Set in a fascist Britain, in the not too distant future, two women, Rosa and Teresa, fight to stay alive with some sense of integrity as the nation takes further steps towards totalitarian leadership where all citizens are monitored and given access to education, food and health care on a scale dependant upon their heritage, opinion and behaviour.
Brilliantly exposing the ease with which individuals and wider populations can be manipulated for political gain, Poster Boy begins with the story of Rosa and her twin brother, Jonny. Jonny is the poster boy whose real personality was anything but perfect. When he died in a fall from the railings of a pedestrian motorway overpass, having balanced on the rails drugged to the eyeballs and filled with a sense of his own immortality, his dead body caused a pile up. One of the cars belonged to the leader of the alternative left opposition group, Gridless. Inside the boot were plans for an attack against the government that the authorities hadn’t seen coming.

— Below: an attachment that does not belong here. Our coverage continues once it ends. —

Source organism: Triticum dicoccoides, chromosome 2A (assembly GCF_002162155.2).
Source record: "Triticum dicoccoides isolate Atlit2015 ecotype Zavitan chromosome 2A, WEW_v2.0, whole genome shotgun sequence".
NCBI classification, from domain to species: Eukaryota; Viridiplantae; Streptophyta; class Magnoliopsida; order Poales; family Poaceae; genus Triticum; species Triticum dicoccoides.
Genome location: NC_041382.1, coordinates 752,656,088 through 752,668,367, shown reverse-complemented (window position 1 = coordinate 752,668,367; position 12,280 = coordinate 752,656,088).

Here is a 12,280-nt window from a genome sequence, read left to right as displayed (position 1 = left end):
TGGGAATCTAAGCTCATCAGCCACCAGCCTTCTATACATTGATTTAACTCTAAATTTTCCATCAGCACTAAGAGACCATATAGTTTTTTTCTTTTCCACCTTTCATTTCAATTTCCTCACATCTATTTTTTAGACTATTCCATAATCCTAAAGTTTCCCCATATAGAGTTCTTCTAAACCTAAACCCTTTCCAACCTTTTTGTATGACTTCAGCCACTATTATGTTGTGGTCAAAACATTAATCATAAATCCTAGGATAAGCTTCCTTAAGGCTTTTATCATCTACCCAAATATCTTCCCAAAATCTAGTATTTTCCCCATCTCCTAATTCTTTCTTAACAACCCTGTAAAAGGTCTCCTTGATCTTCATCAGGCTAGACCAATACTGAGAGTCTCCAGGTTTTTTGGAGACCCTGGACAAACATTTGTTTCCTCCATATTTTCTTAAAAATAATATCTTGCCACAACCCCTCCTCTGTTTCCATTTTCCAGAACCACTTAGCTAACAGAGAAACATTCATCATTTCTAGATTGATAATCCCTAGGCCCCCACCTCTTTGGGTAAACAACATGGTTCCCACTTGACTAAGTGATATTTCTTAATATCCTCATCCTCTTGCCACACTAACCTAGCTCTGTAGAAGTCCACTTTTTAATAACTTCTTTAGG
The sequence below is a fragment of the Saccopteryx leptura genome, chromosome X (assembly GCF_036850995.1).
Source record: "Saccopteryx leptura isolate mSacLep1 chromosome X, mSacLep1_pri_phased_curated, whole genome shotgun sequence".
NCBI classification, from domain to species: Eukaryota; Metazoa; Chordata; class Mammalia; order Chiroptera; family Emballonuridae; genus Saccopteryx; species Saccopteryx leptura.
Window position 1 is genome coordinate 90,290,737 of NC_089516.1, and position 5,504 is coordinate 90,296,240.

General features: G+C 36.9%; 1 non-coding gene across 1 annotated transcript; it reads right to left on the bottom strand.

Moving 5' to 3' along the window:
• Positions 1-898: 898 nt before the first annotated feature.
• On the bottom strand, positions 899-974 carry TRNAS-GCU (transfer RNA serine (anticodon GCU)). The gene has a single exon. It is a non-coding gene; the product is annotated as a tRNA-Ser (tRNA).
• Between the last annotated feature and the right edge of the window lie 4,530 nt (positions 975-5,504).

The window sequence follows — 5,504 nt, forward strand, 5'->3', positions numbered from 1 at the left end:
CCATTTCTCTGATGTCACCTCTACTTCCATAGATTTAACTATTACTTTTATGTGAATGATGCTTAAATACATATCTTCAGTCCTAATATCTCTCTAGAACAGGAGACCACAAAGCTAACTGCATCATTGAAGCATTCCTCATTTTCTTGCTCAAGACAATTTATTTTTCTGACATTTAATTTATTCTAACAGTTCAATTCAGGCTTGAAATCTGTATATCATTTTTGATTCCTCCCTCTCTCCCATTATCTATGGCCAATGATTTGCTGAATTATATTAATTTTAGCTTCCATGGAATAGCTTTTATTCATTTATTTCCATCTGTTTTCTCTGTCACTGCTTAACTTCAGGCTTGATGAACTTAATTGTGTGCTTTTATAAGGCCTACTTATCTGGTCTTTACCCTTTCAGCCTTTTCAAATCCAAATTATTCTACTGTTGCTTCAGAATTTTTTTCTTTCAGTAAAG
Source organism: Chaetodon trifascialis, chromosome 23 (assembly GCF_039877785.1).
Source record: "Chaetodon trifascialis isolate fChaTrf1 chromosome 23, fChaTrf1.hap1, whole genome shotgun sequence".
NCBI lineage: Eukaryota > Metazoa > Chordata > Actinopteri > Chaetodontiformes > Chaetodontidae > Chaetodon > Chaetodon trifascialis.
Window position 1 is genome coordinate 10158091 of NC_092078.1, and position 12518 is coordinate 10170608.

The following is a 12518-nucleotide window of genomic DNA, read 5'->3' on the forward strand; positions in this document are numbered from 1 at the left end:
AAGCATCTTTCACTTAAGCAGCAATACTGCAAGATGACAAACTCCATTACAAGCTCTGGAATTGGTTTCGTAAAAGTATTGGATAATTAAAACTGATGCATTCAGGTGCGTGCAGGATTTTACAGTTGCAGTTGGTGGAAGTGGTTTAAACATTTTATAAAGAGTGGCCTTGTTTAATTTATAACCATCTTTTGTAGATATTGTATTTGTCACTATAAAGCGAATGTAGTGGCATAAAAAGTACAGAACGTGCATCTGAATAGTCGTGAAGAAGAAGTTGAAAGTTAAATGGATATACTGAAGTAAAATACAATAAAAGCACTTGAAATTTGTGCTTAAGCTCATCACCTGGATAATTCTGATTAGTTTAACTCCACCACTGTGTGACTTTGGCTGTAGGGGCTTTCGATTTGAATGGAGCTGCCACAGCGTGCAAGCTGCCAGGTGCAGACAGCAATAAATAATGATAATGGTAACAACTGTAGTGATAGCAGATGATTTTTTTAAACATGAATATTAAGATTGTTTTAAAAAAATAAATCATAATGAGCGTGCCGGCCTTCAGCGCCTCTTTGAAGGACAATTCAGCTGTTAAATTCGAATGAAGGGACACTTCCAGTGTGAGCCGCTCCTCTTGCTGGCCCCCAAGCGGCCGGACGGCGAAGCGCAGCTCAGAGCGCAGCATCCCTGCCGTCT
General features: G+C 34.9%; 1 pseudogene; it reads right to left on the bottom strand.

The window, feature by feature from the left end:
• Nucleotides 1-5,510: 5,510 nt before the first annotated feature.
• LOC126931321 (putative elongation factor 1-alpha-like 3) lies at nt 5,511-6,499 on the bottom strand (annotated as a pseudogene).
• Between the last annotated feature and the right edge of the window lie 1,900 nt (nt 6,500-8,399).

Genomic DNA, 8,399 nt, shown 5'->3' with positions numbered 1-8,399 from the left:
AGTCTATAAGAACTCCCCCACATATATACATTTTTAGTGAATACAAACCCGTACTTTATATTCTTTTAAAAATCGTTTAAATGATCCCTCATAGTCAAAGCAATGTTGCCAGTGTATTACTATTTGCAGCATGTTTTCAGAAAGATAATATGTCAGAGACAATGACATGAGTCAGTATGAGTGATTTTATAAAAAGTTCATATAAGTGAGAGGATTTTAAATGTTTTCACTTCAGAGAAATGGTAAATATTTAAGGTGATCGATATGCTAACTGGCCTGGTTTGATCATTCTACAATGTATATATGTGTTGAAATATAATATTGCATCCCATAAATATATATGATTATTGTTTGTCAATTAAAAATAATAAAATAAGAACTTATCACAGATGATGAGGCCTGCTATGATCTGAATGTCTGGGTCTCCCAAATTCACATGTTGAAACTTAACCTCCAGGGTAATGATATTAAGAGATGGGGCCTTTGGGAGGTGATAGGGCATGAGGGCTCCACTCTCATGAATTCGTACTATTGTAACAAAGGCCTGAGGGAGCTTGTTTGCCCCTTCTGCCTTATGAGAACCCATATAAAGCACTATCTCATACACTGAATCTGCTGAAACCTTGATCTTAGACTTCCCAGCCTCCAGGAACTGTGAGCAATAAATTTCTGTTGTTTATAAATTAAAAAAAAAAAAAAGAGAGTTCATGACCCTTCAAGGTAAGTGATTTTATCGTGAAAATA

Suddenly, Jonny is no longer a wild teenager out for a good time, but a squeaky clean hero whose death was a sacrifice for the nation. A poster boy for the ordinary decent Englishman struggling to thrive in a society of immigrants, non-Christians and terrorists.
While Rosa’s life falls apart under the strain of this deception and her parents’ grief, Teresa faces a different battle, one to save Gridless and their mission at all costs.
Poster Boy is a fun ride. Fast paced and unpredictable, there is a pleasing lack of sentimentality with a clear message about the dangers of mass media control. It wouldn’t take much to go from our world into this one and this makes for discomforting reading.
A real of-the-moment novel, Poster Boy is a disturbing portent that readers who enjoy this kind of thing will lap up. I wouldn’t be surprised to see a television adaptation before too long.
Next I’ll be reviewing White by Marie Darrieussecq.